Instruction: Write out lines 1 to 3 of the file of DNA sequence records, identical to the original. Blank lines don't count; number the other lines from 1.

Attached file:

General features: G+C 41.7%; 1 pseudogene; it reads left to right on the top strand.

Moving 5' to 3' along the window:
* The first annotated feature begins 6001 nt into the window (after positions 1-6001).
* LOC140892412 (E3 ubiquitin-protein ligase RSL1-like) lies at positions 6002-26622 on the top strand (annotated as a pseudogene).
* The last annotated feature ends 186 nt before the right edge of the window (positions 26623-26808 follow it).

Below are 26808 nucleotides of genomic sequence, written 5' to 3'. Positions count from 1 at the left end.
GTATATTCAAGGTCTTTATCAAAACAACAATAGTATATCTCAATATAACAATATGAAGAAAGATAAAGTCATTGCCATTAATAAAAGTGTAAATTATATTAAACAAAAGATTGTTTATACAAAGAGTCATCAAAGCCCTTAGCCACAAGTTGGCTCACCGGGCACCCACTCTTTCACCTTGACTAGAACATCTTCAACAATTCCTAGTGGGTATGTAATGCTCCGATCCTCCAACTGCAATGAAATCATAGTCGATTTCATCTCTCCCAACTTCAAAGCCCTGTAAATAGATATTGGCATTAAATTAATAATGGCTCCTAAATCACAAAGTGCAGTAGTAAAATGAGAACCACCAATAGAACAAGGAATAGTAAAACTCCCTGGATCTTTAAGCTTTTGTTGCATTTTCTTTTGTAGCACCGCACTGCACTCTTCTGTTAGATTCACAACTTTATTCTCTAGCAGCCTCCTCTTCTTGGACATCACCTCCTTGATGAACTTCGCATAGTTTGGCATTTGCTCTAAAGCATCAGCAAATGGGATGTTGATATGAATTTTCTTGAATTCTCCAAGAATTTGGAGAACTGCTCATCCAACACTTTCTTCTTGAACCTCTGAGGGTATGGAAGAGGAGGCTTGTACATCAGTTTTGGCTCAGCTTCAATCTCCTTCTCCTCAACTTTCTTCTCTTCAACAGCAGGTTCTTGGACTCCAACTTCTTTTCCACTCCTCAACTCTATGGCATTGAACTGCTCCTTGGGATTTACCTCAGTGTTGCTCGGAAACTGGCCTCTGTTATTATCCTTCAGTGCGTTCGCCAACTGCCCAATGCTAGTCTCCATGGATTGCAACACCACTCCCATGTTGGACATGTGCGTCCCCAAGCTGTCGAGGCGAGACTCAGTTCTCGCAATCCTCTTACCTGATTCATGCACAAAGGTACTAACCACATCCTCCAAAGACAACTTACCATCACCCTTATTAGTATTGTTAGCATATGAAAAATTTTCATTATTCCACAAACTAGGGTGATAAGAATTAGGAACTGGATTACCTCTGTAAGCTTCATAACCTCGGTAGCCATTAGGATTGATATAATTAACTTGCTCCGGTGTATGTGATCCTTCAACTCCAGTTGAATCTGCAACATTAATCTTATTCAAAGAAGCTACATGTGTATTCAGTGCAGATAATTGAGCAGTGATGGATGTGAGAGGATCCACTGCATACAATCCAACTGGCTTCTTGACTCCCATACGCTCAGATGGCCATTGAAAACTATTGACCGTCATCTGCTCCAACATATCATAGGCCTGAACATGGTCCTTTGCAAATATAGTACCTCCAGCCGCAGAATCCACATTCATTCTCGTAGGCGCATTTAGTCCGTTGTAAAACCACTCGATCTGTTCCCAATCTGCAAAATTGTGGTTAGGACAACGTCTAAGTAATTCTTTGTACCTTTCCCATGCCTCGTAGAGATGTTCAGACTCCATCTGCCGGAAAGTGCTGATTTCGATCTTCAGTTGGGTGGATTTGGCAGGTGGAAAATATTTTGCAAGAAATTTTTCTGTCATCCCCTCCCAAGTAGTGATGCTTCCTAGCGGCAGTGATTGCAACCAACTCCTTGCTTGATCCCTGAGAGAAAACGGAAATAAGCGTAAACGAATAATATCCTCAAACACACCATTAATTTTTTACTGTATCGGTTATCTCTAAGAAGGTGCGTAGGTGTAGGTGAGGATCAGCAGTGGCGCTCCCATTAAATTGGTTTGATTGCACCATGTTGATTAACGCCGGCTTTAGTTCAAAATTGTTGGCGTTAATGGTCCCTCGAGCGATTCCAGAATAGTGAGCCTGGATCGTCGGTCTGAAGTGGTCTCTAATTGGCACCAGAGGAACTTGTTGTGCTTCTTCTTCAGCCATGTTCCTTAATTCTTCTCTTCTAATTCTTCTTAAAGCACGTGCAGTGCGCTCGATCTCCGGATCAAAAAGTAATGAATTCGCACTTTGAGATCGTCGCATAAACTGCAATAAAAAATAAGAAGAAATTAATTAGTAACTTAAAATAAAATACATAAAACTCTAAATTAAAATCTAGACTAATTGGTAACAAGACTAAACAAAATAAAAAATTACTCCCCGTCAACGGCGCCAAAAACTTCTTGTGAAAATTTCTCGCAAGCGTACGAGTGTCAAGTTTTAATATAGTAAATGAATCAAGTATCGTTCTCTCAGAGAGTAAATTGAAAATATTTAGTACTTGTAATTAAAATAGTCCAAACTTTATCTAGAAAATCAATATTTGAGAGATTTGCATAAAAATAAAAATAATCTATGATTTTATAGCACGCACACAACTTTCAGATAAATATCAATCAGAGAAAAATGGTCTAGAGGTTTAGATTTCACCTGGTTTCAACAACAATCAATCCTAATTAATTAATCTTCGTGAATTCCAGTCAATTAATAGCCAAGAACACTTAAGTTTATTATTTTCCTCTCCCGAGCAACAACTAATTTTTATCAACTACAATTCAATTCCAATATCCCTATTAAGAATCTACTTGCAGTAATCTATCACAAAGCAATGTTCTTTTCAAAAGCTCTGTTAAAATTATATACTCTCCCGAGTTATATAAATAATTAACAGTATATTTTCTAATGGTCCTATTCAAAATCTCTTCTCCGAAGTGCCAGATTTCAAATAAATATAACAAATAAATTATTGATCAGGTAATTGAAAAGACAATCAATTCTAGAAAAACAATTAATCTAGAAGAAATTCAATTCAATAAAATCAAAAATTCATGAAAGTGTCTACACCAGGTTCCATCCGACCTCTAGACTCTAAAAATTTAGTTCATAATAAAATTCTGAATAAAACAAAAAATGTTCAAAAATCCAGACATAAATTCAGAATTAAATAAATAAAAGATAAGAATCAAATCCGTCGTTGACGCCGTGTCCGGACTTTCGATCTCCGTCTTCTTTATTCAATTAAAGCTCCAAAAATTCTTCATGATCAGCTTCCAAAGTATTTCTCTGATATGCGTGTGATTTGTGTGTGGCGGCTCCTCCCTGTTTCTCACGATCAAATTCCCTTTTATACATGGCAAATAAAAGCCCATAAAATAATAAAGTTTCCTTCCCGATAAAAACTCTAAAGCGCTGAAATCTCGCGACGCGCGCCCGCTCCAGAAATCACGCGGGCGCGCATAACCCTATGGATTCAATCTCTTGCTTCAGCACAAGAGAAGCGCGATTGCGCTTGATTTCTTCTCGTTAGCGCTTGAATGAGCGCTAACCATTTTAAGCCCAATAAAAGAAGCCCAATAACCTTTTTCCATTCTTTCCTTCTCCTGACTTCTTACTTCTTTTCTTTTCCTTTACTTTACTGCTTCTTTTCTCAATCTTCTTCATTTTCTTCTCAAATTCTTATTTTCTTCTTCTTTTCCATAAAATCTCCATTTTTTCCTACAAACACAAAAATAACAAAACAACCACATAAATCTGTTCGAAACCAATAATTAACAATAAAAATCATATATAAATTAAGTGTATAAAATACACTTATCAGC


General features: G+C 41.7%; 1 pseudogene; it reads left to right on the top strand.

Moving 5' to 3' along the window:
* The first annotated feature begins 6001 nt into the window (after positions 1-6001).